In this essentially empirical study a comparative analysis of the age of references in scientific papers in three subject fields is performed. Comparisons are made: 1. among national and leading journals in the same scientific field, 2. for a number of high quality journals in physics and chemistry, and 3. between several groups of authors (according to the countries of origin), contributing to the same journals in chemistry. Variations found in the journals citing half-life values suggest that, if properly interpreted, the citing half-life might reflect the journal's quality and might serve as a certain indicator for the citing practices of specific groups of authors.
Methodological implications of four accounting procedures applied in multiple authorship treatment relating to author productivity distribution were investigated. The emphasis was given to the individual author rank and inequality pattern of data. It was found that similar pattern of inequality holds in three of the four analysed cases, in spite of the fact that significant changes were observed on the individual level. By introducing the concept of dual approach a plausible interpretation of that phenomenon was obtained.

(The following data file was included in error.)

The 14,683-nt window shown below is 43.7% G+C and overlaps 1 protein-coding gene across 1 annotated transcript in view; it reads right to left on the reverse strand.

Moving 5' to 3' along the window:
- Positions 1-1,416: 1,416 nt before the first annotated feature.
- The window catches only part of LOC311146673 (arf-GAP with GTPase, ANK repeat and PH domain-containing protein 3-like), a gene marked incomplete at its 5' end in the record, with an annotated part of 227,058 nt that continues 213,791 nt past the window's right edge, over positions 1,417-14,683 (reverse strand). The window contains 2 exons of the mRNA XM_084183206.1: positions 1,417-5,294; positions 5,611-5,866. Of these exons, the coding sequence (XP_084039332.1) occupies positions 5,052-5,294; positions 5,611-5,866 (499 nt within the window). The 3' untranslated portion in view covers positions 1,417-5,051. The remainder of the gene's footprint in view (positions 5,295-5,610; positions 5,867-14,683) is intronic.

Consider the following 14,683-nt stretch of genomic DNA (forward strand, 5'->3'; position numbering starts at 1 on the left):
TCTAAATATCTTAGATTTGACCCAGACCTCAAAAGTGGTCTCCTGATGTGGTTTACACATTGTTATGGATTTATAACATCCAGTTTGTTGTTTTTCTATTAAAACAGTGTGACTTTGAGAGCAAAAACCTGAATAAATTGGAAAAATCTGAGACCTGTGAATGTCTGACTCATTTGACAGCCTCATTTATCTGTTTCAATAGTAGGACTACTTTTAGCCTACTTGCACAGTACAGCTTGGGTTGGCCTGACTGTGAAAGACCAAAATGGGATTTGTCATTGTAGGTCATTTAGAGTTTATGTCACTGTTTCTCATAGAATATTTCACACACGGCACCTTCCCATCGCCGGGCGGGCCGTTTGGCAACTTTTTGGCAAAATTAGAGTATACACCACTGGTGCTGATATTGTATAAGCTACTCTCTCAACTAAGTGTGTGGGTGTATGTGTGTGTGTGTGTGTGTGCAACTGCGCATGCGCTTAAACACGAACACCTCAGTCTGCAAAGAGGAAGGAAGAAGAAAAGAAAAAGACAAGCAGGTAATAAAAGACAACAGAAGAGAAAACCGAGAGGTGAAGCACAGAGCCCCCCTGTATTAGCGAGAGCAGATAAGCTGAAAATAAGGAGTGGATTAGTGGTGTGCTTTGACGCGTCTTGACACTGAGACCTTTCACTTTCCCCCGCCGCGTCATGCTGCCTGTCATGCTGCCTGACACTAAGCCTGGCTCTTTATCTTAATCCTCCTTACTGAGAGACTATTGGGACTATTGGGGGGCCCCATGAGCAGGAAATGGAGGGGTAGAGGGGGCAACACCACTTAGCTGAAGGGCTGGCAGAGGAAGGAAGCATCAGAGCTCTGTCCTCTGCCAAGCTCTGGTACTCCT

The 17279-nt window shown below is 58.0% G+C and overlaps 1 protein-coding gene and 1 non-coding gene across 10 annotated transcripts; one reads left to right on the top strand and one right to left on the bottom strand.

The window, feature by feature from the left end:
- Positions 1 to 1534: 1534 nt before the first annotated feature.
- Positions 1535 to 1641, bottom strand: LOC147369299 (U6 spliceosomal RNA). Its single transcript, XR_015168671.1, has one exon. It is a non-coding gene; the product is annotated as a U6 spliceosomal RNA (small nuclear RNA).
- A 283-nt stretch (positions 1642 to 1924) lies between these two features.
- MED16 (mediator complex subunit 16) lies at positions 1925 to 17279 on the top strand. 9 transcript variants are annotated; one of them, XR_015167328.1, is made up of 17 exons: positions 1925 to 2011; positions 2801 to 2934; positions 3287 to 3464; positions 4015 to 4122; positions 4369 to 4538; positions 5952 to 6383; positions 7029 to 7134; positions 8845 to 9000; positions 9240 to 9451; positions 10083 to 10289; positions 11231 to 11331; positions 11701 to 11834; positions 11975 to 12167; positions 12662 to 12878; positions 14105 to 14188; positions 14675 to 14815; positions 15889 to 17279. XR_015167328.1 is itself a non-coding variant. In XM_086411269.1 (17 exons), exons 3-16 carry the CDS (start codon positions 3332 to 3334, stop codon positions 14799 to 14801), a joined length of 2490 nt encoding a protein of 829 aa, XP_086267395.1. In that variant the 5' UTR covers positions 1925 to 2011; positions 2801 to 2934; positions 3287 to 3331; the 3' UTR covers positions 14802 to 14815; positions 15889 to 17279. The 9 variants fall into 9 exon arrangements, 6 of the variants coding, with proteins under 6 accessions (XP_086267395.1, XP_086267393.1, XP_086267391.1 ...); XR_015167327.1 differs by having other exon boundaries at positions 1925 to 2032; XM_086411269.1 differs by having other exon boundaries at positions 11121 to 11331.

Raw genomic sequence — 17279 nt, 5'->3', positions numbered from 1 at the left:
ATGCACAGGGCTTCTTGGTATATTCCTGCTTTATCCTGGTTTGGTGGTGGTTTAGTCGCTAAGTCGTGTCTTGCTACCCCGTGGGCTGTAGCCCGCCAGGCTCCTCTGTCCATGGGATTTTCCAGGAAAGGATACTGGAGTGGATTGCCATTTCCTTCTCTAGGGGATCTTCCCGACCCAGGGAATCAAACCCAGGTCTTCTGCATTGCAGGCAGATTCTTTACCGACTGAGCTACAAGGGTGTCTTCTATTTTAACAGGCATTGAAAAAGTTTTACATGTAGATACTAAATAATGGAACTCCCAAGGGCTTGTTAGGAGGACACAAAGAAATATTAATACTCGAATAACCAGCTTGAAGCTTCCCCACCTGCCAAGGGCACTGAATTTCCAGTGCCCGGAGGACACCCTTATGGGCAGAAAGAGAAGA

This paper presents an empirical study of the relations between scientific output and collaboration performed on two scales: (1) an individual scale, for members of a study model, and (2) a group scale, for three samples varying in the level of productivity. The rank approach was applied in the preparation of the study model resulting in the selection of a set of the most prolific authors. In the course of that process, multiple authorship problem was solved by a dual approach, consisting of normal count and modified straight count procedures. As shown by the analysis of collaborative patterns, either on individual or on group scales, scientific output is highly dependent on the frequency of collaboration among the same authors. Expressed as the collaboration measure, it might serve as an indicator in comparative analyses of scientific productivity in a given field of science.
Authors:Nevenka Pravdić, Alena Aganović-Boras, and Dubravka Kritovac
The meaning of the term the intellectual island effect which was introduced byArunachalam et al. is broadened as to characterize the status of science on the periphery in general. A practical solution is proposed, based on bibliometric data of the research output and relying on two criteria: the extent of coverage by world significant secondary literature and the extent of scatter of that literature. Reliability of the publication data retrieved from the Citation Indexes is discussed; a measure is offered to assess the adequacy of the Citation Indexes as the data sources.